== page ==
The data engineering industry has been through heavy disruption over the last five years. The increasing adoption of Hadoop, NoSQL databases, columnar analytic databases and Cloud platforms have all changed data integration strategy. One change as a result of these new platforms has been a move from a more traditional ETL (Extract, Transform, Load) design to an ELT (Extract, Load, Transform) design.
What is ELT?
ELT and ETL are both similar in that they are high level strategies to move data from one system to another. The difference is where data transformation processing occurs. In ETL the transformation is done in an external application such as Pentaho, Talend, or Informatica with the results loaded into the target. ELT does the transformation in the target system. The data is first loaded into the target system exactly as it looks in the source and then scripts are run inside the target platform to perform the necessary transformations.
ELT is not a new concept. It has been around for years and is a common approach. However, in many situations, it introduces difficult challenges that make ETL a more attractive option. Some of these challenges include:
- ELT increases load on the target system during data loads. ETL isolates the processing power required to transform the data outside the target database. ELT puts all of this load on the target database, perhaps causing performance conflicts with active analytic queries.
- ELT processes usually require scripting. For databases this means writing SQL queries. For Hadoop this means writing Spark, Pig, Hive, or MapReduce. These scripts can be very complex and require significant expertise to maintain. Think 100+ line SQL queries.
- Although the Transform is done by scripts inside the target platform, a solution is still required for Extract, Load, and overall job orchestration. This generally requires custom scripts or the use of traditional ETL tools such as Pentaho, Talend, or Informatica. (And if you’re using a traditional ETL tool for Extract and Load, the temptation to leverage its Transformation capabilities grows!)
Performance. Data engineers are always under pressure to load the data into the target as quickly as possible. The faster the data can be loaded, the sooner the data can be acted upon -- improving the speed of business. Performance differences between ELT and ETL when using classic relational databases such as Oracle, SQL Server, MySQL, and Postgres have been negligible. However, the introduction of Hadoop and analytic databases has tipped the scale, making ELT orders of magnitude faster than ETL when using these platforms.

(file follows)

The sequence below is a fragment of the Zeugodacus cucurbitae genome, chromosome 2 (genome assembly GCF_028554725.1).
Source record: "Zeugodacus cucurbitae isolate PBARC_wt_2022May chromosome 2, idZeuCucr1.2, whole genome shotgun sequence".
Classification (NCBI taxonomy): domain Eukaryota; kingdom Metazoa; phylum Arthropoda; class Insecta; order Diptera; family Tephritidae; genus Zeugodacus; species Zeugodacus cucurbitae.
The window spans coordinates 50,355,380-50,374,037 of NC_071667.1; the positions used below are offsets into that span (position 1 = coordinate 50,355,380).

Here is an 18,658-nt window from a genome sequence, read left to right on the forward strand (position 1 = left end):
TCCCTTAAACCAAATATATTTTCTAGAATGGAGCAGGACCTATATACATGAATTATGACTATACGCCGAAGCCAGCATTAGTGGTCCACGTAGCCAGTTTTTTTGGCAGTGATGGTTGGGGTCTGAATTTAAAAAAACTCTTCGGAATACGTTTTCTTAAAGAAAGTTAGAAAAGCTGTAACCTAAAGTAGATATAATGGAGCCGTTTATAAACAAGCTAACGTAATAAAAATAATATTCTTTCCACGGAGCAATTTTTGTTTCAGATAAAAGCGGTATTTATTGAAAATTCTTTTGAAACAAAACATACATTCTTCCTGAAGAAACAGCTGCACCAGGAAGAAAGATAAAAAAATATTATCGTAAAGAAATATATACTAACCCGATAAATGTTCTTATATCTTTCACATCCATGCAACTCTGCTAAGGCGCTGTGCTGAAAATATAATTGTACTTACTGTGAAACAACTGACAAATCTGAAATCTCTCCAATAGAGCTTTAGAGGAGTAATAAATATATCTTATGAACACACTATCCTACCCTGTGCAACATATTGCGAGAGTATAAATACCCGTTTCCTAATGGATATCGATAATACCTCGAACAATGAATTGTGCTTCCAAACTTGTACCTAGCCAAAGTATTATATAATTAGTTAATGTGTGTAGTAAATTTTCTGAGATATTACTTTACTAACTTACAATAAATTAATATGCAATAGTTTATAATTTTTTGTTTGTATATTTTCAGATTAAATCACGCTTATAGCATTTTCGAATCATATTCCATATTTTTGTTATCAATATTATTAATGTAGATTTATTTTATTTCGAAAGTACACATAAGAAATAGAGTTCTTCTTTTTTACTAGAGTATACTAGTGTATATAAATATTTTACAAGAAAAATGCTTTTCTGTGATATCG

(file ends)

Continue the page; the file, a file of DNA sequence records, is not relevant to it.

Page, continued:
Hadoop solved the system performance problem by massively scaling out processing. The performance benefits of MapReduce and Spark moving the processing to the data and the volume of data processed in Hadoop make ELT the obvious choice. Analytic databases, on the other hand, have significant performance degradation when you use ETL processing. These databases are very slow when processing a multitude of record-level updates and inserts. In some cases, a single record insert can take seconds. On the other hand, analytic databases are very good at set-based operations requiring users to bulk load data into the database, and then execute SQL scripts to manipulate (i.e. Transform) the required records in batch.
ELT is faster for these types of new systems, but as discussed, it still requires manual writing of scripts, limiting the audience that is able to maintain it. Inquidia recognizes this problem and uses a couple of new products on the market to help solve them.
ELT Technology Options
For the Cloud-based Analytic databases Amazon Redshift, Snowflake, and Google BigQuery, Inquidia has been working with Matillion, a Cloud-based visual ELT environment. There is no software license for Matillion, you simply pay a small upcharge on an EC2 instance and pay for Matillion by the hour. Matillion uses the same concepts as traditional ETL tools with orchestration jobs and transformation steps that read data from the database and transform the data in a visual development environment. The difference between the traditional ETL and Matillion is Matillion compiles the transformations into SQL that are run in the database rather than externally. Users familiar with traditional ETL tools will find the Matillion development interface easy to learn.
For ELT on Hadoop, Inquidia finds Pentaho’s adaptive execution layer to be a powerful solution. This layer allows users to run ordinary Pentaho transformations as Spark jobs on a Cloudera Hadoop cluster. Existing Pentaho users can take advantage of parallel processing on Hadoop using Spark with no additional training. The written transformations are the exact same as Pentaho developers are used to writing maintaining the same level of maintainability as traditional ETL transformations.
The Future of ETL and ELT
It’s clear that new data management solutions are upsetting the traditional ways of transporting and organizing data. With every release, traditional ETL providers are adding capabilities to support evolving data management environments. And new vendors are also rapidly entering the market with purpose built tools to solve these new challenges. As these new data management solutions mature, the purpose built tools will continue to alter the traditional ETL and ELT landscape. With all of these changes, expect to see best practices for data management evolve along with them. Inquidia can help you stay up to date with the latest data management solutions and designs.